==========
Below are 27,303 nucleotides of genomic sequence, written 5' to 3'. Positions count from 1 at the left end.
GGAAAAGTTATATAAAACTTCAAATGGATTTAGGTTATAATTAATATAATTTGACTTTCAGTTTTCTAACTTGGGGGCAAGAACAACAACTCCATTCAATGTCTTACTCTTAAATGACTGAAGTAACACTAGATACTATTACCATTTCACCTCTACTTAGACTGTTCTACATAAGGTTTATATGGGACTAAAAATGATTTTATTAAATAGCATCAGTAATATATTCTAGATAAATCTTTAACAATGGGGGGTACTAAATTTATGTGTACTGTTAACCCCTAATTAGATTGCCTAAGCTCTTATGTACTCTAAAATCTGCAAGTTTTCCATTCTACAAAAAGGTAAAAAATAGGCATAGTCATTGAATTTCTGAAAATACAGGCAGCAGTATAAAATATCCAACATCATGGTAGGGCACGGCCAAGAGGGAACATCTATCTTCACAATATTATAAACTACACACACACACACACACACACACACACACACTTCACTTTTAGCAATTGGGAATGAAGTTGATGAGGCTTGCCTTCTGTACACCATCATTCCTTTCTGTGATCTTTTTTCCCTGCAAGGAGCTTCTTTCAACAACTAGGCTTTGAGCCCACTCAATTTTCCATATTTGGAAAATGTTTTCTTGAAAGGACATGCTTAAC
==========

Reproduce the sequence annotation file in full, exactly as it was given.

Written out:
Below are 27,303 nucleotides of genomic sequence, written 5' to 3'. Positions count from 1 at the left end.
GGAAAAGTTATATAAAACTTCAAATGGATTTAGGTTATAATTAATATAATTTGACTTTCAGTTTTCTAACTTGGGGGCAAGAACAACAACTCCATTCAATGTCTTACTCTTAAATGACTGAAGTAACACTAGATACTATTACCATTTCACCTCTACTTAGACTGTTCTACATAAGGTTTATATGGGACTAAAAATGATTTTATTAAATAGCATCAGTAATATATTCTAGATAAATCTTTAACAATGGGGGGTACTAAATTTATGTGTACTGTTAACCCCTAATTAGATTGCCTAAGCTCTTATGTACTCTAAAATCTGCAAGTTTTCCATTCTACAAAAAGGTAAAAAATAGGCATAGTCATTGAATTTCTGAAAATACAGGCAGCAGTATAAAATATCCAACATCATGGTAGGGCACGGCCAAGAGGGAACATCTATCTTCACAATATTATAAACTACACACACACACACACACACACACACACACACTTCACTTTTAGCAATTGGGAATGAAGTTGATGAGGCTTGCCTTCTGTACACCATCATTCCTTTCTGTGATCTTTTTTCCCTGCAAGGAGCTTCTTTCAACAACTAGGCTTTGAGCCCACTCAATTTTCCATATTTGGAAAATGTTTTCTTGAAAGGACATGCTTAAC